|Red light, green light|
|Written by Liz Reich, Columnist|
|Tuesday, 11 November 2008 18:00|
Although I may deny it to my parents, my driving record argues otherwise - I have a need for speed. A combination of bad timing, bad luck and sheer stupidity have led to my collection of speeding tickets throughout the years, and almost as many stints in traffic safety school.
Since I currently drive a beast of a car that sometimes has third gear and sometimes has reverse despite its automatic transmission, I am no longer allowed the luxury of speeding. This is probably for the best seeing as the response elicited from me getting a ticket borders between psychotic and hysterical. I get quite upset when police officers accuse me of things, especially when they weren't kind enough to make their presence known.
Recently I have noticed a pattern emerging among popular intersections and roads in suburbia. Curious signs proclaim that these lights now have cameras which will incriminate me if I happen to drive through one of their red lights.
Major highways also have these cameras, especially in construction zones, and I'm sure they will proliferate over time in central Illinois as well.
I don't make it a habit to run red lights, but I'm sure I have before. In my opinion a yellow light means floor it and not to exercise caution. They are usually pretty long. I've never been caught for this infraction, but with these cameras popping up everywhere, I might want to pose for my close-up.
The stories are circulating from friends-of-friends about how they got busted by one of these cameras and had to pay $300. They received a lovely photo identifying their oblivious mug and their license plate. I knew there was a reason Illinois required two license plates.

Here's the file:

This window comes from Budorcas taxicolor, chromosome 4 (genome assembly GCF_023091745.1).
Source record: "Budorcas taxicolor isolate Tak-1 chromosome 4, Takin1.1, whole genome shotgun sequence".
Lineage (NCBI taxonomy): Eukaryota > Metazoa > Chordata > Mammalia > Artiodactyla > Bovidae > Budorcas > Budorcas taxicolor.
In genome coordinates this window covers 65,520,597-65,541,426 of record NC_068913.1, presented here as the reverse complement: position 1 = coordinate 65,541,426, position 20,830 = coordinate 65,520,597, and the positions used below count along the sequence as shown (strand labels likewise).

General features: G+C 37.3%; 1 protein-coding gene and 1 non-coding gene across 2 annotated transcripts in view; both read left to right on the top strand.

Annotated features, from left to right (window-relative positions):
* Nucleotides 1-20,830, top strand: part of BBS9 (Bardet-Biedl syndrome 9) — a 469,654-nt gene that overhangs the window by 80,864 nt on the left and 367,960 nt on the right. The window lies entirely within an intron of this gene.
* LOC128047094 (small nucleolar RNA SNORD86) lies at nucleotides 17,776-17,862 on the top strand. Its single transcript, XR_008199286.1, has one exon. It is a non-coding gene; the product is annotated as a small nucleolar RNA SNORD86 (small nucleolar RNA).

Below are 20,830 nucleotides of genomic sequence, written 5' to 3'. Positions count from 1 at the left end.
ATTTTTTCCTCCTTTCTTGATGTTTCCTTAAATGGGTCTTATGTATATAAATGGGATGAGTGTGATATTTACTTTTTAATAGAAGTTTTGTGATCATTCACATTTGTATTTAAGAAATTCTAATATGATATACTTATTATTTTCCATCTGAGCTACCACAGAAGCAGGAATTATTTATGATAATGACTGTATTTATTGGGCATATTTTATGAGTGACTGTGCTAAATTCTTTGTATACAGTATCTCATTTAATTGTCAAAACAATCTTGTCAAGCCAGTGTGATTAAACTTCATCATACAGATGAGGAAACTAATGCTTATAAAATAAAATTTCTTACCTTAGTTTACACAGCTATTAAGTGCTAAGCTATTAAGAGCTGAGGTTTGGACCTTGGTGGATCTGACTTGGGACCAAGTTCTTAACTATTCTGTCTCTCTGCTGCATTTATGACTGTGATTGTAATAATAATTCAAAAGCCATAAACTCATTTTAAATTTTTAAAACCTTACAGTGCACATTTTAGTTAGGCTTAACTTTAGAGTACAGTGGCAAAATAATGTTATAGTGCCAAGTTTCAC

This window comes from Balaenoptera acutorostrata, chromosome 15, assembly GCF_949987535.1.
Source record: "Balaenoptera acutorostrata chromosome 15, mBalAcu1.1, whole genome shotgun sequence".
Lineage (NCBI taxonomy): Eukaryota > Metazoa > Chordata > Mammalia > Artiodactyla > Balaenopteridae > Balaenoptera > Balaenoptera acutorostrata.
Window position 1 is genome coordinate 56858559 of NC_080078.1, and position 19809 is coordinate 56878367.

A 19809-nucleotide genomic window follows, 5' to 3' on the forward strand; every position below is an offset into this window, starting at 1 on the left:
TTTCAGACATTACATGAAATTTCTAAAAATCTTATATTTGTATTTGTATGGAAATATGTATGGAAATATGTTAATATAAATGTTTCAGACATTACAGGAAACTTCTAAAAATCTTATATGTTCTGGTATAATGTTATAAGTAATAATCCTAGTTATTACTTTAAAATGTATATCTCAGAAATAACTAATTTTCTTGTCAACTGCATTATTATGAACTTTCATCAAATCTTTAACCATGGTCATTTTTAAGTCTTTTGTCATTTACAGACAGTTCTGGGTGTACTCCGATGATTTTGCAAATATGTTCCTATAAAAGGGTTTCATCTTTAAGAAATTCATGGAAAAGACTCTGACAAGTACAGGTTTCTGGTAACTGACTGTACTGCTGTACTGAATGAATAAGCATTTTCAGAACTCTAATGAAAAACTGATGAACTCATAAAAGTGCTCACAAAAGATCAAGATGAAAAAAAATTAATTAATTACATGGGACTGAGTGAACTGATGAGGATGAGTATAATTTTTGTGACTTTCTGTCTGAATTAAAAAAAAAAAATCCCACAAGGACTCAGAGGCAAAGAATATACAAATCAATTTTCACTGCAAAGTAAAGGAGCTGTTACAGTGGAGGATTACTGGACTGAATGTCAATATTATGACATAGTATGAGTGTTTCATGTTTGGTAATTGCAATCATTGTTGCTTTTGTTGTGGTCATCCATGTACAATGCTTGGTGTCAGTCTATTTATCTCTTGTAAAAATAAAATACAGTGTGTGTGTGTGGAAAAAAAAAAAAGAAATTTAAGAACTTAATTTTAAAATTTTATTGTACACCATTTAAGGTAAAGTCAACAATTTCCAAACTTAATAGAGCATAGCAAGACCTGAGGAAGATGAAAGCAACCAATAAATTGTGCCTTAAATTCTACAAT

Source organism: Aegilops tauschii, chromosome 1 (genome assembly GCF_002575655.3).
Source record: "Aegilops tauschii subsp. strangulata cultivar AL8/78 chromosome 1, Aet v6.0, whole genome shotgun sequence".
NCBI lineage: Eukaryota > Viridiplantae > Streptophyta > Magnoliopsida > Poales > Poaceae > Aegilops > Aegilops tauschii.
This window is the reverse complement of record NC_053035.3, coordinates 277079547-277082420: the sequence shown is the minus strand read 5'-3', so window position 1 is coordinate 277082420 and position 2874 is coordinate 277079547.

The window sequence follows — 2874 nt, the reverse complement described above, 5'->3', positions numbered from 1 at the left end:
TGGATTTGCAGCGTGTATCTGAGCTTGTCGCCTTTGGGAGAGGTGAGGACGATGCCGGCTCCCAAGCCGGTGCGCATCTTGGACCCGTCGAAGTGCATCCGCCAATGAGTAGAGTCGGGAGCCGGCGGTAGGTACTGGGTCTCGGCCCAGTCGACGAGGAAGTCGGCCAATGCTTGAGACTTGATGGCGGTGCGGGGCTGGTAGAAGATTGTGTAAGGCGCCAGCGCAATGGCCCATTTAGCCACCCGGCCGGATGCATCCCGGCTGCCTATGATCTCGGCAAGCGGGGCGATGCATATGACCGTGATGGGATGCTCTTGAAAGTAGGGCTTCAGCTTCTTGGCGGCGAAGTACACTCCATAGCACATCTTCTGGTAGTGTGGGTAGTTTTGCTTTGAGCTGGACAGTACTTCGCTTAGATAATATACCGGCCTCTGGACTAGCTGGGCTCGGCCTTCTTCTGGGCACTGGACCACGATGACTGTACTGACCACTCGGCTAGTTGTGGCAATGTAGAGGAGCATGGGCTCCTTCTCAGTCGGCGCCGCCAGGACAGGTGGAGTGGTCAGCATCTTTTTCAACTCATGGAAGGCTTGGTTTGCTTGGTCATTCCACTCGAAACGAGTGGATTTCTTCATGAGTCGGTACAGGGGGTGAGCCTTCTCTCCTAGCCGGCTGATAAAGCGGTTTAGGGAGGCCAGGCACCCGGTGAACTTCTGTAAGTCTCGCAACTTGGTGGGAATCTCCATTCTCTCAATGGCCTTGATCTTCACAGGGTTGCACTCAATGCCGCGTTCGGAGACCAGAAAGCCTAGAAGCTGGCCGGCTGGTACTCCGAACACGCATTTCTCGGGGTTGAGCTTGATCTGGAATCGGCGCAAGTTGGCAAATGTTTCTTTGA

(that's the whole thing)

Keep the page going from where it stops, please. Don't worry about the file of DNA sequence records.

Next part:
The fact that Illinois has more tolls than any state would seem to disagree with the fact that the state is heavily in debt.
While there is probably a modicum of safety influencing the implementation of these cameras, there is another motive, and it isn't quite as noble. Money, and what better way to get it than catching people for going five over the limit?
I've never been one to crunch numbers but there is probably X amount of people injured by people blowing red lights each year. Although the cameras may prevent these accidents, their bright flash also causes Y amount of accidents from people slamming on their breaks to avoid a ticket. Toss in the variables from the margin of error and the resulting amount of time spent arguing against one of these tickets in vain, and we don't need math to tell us the cameras are doing as much harm as they are good.
The third principle of Newton's law stipulates that these new devices will not leave drivers going down without a fight, and thus the reaction: Photoblocker. The transparent spray boasts that it is invisible to the naked eye yet will make a license plate illegible when hit with the bright flash of these cameras.
This product, an apparent steal at $29.99, ensures that drivers will not be issued any unjust tickets according to their Web site where it is sold. They cite invasion of privacy and entrapment as defenses for their product's demand.
Naturally it sounds too good to be true, but dozens of news outlets have given the product attention regardless. Police have gone on air to dispute the claims but the changing legal status of the spray may be an even better marketing strategy.
In other news, this product recently became illegal in Illinois. Since the changing legality of Photoblocker in some states, the company boasts that their sales have nearly doubled, proving their product works. Police maintain that it is still illegal to tamper with plates in any way-or are they just angry they can't see them?
I haven't gotten one of these tickets (yet), but I have rear- ended someone as a result of another car blowing a red light. I was furious and it was my fault even though the SUV that nearly collided with three other cars was long gone.
I can't help but invoke some Clash lyrics to illustrate the theme of this column; I needed money 'cause I had none, I fought the law and the law won.
For now, my license plate will remain naked, at least until I can find someone in another state who owes me a favor.